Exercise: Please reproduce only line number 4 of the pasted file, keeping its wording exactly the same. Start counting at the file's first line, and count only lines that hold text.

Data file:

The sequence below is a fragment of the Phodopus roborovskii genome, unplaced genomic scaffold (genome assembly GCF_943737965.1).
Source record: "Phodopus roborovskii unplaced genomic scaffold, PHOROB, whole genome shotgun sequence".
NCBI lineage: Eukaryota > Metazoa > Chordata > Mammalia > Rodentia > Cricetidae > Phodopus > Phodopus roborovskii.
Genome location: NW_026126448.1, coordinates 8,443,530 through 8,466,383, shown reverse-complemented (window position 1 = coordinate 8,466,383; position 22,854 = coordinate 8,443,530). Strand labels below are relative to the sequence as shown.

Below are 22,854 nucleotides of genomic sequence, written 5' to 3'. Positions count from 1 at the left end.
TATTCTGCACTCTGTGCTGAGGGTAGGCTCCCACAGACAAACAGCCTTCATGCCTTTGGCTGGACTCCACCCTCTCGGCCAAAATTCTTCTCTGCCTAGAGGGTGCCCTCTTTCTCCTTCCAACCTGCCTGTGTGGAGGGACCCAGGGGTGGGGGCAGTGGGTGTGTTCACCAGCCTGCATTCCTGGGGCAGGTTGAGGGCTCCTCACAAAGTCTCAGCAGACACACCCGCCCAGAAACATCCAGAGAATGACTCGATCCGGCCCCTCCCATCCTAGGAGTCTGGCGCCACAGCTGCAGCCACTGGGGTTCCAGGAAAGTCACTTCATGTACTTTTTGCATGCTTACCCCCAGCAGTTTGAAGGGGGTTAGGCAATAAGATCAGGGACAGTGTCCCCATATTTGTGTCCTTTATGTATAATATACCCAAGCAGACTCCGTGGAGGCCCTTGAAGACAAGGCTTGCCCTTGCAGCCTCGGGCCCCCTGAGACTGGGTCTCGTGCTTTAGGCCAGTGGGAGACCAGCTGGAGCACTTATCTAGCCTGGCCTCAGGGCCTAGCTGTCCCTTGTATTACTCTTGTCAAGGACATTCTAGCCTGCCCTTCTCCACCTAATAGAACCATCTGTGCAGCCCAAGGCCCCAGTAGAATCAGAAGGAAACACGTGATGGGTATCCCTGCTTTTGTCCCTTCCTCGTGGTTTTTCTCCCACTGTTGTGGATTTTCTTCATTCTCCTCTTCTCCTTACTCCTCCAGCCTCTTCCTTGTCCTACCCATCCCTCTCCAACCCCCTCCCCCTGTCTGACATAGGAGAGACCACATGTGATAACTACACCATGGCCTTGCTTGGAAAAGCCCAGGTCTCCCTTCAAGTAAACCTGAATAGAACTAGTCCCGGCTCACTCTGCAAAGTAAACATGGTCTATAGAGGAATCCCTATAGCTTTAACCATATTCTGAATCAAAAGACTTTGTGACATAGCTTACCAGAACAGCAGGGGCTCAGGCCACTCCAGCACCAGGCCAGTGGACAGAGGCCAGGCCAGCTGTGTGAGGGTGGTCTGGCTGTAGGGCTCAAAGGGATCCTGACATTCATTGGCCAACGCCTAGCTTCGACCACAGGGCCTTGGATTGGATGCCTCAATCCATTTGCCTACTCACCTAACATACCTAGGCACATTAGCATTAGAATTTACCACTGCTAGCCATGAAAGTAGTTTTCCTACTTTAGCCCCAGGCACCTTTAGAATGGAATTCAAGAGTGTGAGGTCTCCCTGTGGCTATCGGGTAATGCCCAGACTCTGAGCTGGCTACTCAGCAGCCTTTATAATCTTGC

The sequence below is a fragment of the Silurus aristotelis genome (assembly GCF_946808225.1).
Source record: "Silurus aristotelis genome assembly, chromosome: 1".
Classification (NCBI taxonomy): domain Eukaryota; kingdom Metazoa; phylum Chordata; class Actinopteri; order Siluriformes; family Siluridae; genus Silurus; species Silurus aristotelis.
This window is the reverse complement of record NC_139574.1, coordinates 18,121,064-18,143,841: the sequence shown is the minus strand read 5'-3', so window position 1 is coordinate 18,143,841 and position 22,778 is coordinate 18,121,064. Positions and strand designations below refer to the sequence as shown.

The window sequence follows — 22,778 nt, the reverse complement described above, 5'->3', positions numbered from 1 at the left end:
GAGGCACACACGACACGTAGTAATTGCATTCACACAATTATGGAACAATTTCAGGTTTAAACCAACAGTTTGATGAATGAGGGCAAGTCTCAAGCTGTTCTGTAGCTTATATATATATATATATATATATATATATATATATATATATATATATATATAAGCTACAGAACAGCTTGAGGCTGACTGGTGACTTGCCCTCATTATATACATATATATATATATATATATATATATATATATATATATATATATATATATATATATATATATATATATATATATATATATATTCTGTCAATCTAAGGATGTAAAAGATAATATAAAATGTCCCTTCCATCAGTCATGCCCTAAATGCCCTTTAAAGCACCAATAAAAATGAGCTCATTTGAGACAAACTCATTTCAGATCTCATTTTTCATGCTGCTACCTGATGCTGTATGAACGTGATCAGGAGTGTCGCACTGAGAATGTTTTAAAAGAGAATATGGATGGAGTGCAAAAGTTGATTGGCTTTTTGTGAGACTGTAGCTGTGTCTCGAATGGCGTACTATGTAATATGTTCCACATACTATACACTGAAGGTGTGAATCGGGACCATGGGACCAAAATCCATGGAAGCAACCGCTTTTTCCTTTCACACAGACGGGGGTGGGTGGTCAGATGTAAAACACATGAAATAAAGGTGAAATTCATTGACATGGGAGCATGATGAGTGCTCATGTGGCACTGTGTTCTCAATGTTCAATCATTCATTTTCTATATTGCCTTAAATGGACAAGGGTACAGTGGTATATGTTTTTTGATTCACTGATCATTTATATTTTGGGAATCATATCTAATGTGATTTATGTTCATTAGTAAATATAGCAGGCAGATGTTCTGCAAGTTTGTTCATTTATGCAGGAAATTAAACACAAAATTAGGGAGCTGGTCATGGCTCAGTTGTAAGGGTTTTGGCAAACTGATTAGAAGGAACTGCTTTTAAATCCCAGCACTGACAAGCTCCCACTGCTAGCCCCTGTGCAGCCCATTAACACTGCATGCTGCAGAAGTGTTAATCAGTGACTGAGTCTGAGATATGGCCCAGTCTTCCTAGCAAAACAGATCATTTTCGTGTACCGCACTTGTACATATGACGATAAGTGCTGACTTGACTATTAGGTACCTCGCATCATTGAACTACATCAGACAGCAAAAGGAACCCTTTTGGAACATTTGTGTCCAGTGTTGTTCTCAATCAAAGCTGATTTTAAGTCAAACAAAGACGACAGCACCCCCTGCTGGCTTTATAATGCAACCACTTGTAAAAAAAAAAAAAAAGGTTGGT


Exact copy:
Genome location: NW_026126448.1, coordinates 8,443,530 through 8,466,383, shown reverse-complemented (window position 1 = coordinate 8,466,383; position 22,854 = coordinate 8,443,530). Strand labels below are relative to the sequence as shown.